NRHS Planetarium Show
May 31 - NRHS Planetarium
City Hall, Carew Room - 10:00 a.m.
The National Scholastic Chess Foundation held the Westchester County Chess Championships at Columbus Elementary on March 18, with 14 Columbus students competing in four different grade level competitions.
Five fifth grade Columbus students competed in their grade section and won first place. It was also the third year in a row that this team was recognized as Westchester County Champions for their grade. In 2015, they were first in third grade, in 2016 they won in fourth grade, and this year they won once again in fifth grade.
The team was also the highest scoring in all grade level competitions. Ronny Perez led his team, coming in 3rd place, Darren Chen came in 5th place, Luis Jimenez came in 7th place, Leo Liu in 9th place and Estevan Ramos in 10th place.
Five third grade Columbus students competed in the third-grade section, and came in second place. Gabriela Ceja won top unrated chess player. Also playing for the Columbus team were Evelyn Sanchez, Luis Oliveros, Kevin Lopez and Frida Arenas.
Two second-grade students competed in the second-grade section and won a second-place team award. Dylan Solovyev and Ignacio Valencia played on the second-grade team.
Two fourth graders competed in the fourth-grade division and came in fourth place as a team. Evelyn Valencia and Maya Concha played for Columbus in the fourth-grade section.
The Columbus team plans to play again on April 22 at Ward, and on April 29 at Trinity. The team will be competing in the United States Scholastic Chess Super Nationals K-12 in Nashville, Tennessee. The event will be held from May 12 to May 14 (News from Our Schools 3/31).
Columbus Elementary School
February 16th at 7:00 p.m.
Columbus Elementary School
February 16th at 7:00 p.m.
Learn about changes in Federal Immigration policies….
March 6 AM, 11:40 Dismissal
June 12 PM, 11:40 Dismissal
June 21 AM, 11:40 Dismissal
June 22 PM, 11:40 Dismissal
June 23 PM, 11:40 Dismissal
9:00 - 10:30 AM
Each year, school districts are required by Education Law to conduct an Early Dismissal, "Emergency Response Drill" to practice emergency dismissal procedures.
On Thursday, November 10, 2016 all students, employees and visitors must leave the school building at 3:00 p.m., 15 minutes prior to dismissal time.
Parents who drive students must pick them up 15 minutes early and children riding bus transportation will arrive home 15 minutes earlier than usual.
Should you have any questions, please contact your school's main office.
Our school is proud to host an important and unfortunately very timely information forum this Thursday, February 16th, at 7:00 p.m. in our school auditorium. Please join us and councilman Louis Trangucci, representatives from the offices of Jim Maisano, County Legislator, the New Rochelle Police Department, and immigration attorneys from the Westchester Hispanic Coalition. The presentation, titled "Know your Rights" will offer practical and legal advice for matters pertaining to immigration and residency. ALL community members and neighbors are welcome.
"We promote interdisciplinary studies and encourage authentic, problem-based learning by doing.
We recognize that High Expectations result in High Achievement.
We believe that teaching and learning is fostered by creating optimum conditions to ensure success for students and their teachers.
We are committed to create a positive school climate, which respects and values diversity and nurtures everyone's self-esteem, in partnership with our parents and our community."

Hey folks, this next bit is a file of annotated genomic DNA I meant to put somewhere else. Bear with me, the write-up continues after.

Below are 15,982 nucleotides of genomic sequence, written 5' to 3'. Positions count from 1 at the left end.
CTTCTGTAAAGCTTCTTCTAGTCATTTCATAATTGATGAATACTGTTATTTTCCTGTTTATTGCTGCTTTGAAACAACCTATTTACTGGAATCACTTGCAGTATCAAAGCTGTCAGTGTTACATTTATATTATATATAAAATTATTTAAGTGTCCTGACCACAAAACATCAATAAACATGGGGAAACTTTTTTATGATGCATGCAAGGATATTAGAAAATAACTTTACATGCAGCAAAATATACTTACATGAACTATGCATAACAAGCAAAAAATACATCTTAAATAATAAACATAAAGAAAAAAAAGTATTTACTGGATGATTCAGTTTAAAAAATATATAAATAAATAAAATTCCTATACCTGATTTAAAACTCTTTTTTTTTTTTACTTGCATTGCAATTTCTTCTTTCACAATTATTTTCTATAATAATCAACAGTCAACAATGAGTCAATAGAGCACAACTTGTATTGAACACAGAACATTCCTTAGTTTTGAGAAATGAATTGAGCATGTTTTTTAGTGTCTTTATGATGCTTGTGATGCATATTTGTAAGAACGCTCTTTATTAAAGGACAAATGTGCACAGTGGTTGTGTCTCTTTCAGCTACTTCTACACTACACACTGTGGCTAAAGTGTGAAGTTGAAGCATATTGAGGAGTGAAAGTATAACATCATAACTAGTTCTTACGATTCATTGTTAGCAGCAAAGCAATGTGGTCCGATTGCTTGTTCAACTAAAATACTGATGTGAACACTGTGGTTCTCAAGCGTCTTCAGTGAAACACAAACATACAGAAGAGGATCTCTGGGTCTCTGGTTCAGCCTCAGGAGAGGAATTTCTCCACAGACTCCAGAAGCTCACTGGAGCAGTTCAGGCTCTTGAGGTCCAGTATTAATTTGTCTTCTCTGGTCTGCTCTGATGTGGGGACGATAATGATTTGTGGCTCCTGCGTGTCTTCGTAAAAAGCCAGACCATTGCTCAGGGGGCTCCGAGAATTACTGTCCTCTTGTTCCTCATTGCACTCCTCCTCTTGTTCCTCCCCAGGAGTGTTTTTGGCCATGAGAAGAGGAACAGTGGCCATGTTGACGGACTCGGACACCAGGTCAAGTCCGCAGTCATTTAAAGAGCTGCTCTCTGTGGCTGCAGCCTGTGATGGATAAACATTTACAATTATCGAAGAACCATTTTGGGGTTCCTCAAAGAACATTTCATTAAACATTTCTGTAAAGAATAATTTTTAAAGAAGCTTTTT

Columbus Elementary School's recent STR²EAMing into LEARNing K-5 Convention was a huge success, with 41 classes highlighting the school's longstanding belief that children should be engaged in authentic, project-oriented inquiry.
"To have the opportunity to share their knowledge, teach others and present their work to the community for feedback, review or celebration is a wonderful recognition of their work," said Principal Michael Galland. "We're putting kids in the position to become researchers, scientists, mathematicians and writers of information. This matters."
The convention, based on science, technology, reading/researching, engineering, art and mathematics (STR²EAM) curriculum, offers students an occasion to demonstrate their learning accomplishments. The idea goes back to 1995, when Charlotte Stadler, Columbus' beloved math facilitator, launched the Math in the Workplace program, which became a fourth-grade, school-wide project.
In 2002, the project morphed into the EXPO project, which added third- and fifth-grade levels. Two years later, a Literacy Fair was created to give kindergarteners and first- and second-grade students an opportunity to demonstrate their learning proficiencies.
Both events took place for the next 11 years. But in 2014, school officials thought it was time to change up the events and introduced the "STR²EAMing into LEARNing" project, which includes both the EXPO and Literacy Fair.
Again, this year, instructional facilitators Elizabeth Zahn, Dan Cocciardi, and Vanessa Costa worked with teachers from beginning concepts to final presentations and inventions.
Kindergarten classes focused on weather-related investigations. First-grade classes had penguins and the Arctic as their topics, and second-grade classes focused on insect adaptations.
Third-grade classes addressed the topic of extreme weather. Fourth-grade classes focused on damage done to the environment with political outreach efforts. Fifth-grade classes had water filtration and water systems as their topics.
Additionally, the Westchester Children's Museum trained 30 parents to staff different STEM tables.
"It was really incredible," Galland said. "The parents were trained to not solve the problems, but engage students in their questions. In such a powerful way, they really became teachers." (News from Our Schools 2/17)